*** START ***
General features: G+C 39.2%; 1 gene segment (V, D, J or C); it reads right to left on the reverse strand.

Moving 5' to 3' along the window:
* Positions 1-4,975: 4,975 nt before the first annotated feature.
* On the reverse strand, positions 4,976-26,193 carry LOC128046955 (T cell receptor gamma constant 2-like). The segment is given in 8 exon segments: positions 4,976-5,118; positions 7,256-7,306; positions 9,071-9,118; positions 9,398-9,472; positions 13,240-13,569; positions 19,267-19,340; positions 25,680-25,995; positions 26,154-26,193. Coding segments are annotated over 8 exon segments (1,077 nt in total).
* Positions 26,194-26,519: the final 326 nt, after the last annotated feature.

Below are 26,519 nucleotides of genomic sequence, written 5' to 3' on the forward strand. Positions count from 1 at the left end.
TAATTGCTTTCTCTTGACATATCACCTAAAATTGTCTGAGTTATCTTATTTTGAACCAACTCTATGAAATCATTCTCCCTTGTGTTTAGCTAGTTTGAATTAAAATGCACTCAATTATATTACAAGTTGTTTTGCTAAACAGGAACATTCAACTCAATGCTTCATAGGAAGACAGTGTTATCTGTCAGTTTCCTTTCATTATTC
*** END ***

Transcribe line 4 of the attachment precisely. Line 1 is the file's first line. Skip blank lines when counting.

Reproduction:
* On the reverse strand, positions 4,976-26,193 carry LOC128046955 (T cell receptor gamma constant 2-like). The segment is given in 8 exon segments: positions 4,976-5,118; positions 7,256-7,306; positions 9,071-9,118; positions 9,398-9,472; positions 13,240-13,569; positions 19,267-19,340; positions 25,680-25,995; positions 26,154-26,193. Coding segments are annotated over 8 exon segments (1,077 nt in total).